Some Mother's Son (1996) Script

I know full well the responsibilities that await me as I enter the door of Number 10, and I'll strive unceasingly to try to fulfil the trust and confidence that the British people have placed in me and the things in which I believe, and I would just like to remember some words of Saint Francis of Assisi, which I think are really just particularly apt at the moment.

"Where there is discord, may we bring harmony.

"Where there is error, may we bring truth.

"Where there is doubt, may we bring faith.

"And where there is despair, may we bring hope."

MAN: What are those bastards doing at the bridge?

SOLDIER: Clear the road!


The prime minister wants an entirely new approach to the Northern Ireland problem.

We've drawn up a three-pronged strategy.

Isolation, criminalisation, demoralisation.

We've cut off these routes across the border.

We've taken control of these roads.

We isolate the communities.


These people are criminals.

They are not soldiers.

They are not guerrillas.

There is no war.

There is only crime.


I wanna see these people in jail.

Tim, what's the situation in the prisons at the moment?

In our experience, getting involved in a struggle with the IRA prisoners in particular, merely tends to serve the terrorists as a rallying issue.

Thank you, Tim, but I think we need to change tack slightly.

We want to make the prisons an asset, not a liability, for it is in the prisons that we will break the back of the IRA.


Frankie's called an emergency meeting.

I have to go.

Jesus, come on! We can't let them away with this.

-We've no clearance from Dublin! -l don't give a shit!

We have to retaliate!

Can anybody get a clean car?


LIAM: What's for breakfast, Ma?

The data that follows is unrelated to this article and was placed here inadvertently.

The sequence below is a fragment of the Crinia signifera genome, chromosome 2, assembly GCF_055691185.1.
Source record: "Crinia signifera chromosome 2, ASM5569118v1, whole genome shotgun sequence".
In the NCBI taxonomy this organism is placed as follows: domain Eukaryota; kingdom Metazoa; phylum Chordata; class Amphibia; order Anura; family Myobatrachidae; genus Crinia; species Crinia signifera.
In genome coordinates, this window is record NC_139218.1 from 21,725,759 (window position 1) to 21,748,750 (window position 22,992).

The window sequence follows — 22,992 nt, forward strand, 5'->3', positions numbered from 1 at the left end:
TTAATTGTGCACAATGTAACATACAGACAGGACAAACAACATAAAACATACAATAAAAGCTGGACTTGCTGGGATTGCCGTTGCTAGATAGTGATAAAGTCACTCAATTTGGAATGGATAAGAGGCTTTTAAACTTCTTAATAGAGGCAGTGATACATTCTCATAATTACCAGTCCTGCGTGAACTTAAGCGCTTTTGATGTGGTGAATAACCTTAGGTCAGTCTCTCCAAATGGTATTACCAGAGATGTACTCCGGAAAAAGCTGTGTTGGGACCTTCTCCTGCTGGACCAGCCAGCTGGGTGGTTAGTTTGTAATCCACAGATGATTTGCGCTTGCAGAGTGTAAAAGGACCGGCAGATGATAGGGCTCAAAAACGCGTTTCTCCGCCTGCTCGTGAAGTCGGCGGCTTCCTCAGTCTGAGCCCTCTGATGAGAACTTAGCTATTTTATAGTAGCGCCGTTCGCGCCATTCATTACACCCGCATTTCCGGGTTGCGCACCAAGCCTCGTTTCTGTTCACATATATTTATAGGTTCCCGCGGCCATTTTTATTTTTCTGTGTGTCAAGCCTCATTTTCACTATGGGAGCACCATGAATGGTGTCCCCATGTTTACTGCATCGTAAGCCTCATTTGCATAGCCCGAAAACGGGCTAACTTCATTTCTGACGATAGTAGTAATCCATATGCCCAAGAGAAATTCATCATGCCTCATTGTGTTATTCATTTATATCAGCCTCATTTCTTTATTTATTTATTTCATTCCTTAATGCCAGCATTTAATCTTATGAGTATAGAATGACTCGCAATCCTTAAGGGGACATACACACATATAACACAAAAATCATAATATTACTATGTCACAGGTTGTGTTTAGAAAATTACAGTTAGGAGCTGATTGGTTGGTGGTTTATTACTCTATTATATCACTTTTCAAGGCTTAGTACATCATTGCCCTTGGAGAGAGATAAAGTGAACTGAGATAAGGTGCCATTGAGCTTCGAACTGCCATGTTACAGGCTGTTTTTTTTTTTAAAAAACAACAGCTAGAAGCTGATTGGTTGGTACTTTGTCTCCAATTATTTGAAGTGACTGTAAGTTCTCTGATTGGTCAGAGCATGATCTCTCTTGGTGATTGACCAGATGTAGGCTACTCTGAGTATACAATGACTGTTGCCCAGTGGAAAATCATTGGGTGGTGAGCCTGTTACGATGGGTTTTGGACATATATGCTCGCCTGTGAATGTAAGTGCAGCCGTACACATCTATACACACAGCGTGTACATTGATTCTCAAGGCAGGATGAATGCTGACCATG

Liam Quigley, look at you.

You'll never get a girl looking like that, will you? It's eggs. Sit down.

-l want a soft one this time. -KATHLEEN: All right.

Those bastards.

They're blowing all the bridges up.

Don't use that language in here, please.

But why?

Why? To control us.

Us? What do you mean, us?

This egg is hard.

Very funny.

(CHUCKLES) Here you are.

Here's the real one.

ALICE: Where's my lunch?

Who ate my lunch?

I took an apple.


Why don't you get a job?

-GERARD: It was just an apple. -(CHUCKLES)

(WHISPERS) She's on a diet.

(MOUTHING) Really?


Have some tea. You must be freezing.

Can I borrow your car?

Car? Why?

I have to get shoes.

OK. Will you drive me to school?

Sure, I will.

-Good. There you go. -Thanks.

How's your egg? God, look at the time. Come on. Come on. Eat it up quick.

Come on, Gerard.



Hup, hup.

Hold it! Hold it! You're frightening the animals. Hold it!

(REPEATING) Hup, hup, hup!

What the hell is this?

How are we supposed to get to our cattle?

This is to stop your son murdering people and running back across the border down there.

My son would never run from you, McPeake.

Why don't you go home, Annie, before you get yourself in trouble?

Come on, Ma. Ignore them.

Tell your Frankie we'll get him, no matter what he does.

Tell him yourself.

All right, boys, bring it down. Stand back there.

ANNIE: Hup, hup.

Go on. Bastards.


I don't believe this.

And I've got concert practice this morning.


KATHLEEN: Will you pick us up at 4:00?


KATHLEEN: Don't spend too much money, OK?

Run, Liam.

-(WHISPERS) Sorry I'm late, Brenda. -No problem.

-How's it going? All right? Good. -It's going pretty good.

God, the roadblocks this morning. I couldn't believe it.

OK, I've got the order here.


Come on.

Let's go.







KATHLEEN: Be calm. Be calm, everybody. Be calm.





SOLDIER: Get off the road!

Get off the fucking road!

Oh, my God.

Get off the road. Move or I'll have you arrested.

-Oh... -Madam, I don't have time for this.

He cursed at me. You try. I'm not moving for them.

-Get off of me. Get off. -Come on.

-Leave me alone! -MOTHER SUPERIOR: Come on!

-And get those girls in here. -THERESA: Get away from me!

KATHLEEN: Come on, girls. Come on. Quickly, girls. Quickly.



You're home early.

There was a bomb. They had to close the school.

-Did you not hear it? -l was in Castle Ward.


Did you get any shoes?

There weren't any I liked.

(CHUCKLES) Do you mean to say I had to walk home for nothing?

Oh, God. Make me a cup of tea, will you?

Who did this?

We believe this man did it. Frank Higgins.

Get him.



Ah, hello, Sister Bernardina.

Did you strike my daughter yesterday?

I beg your pardon.

ANNIE: You did, and you humiliated her in front of a bunch of brats.

Please, Mrs Higgins, um--

You're a troublemaker, Annie Higgins, and I want you out of my school.

By Jesus, you'll not do that to one of mine.

Get out of my school, or I'll call the police.

(CHUCKLES) Do you think I'm afraid of the police?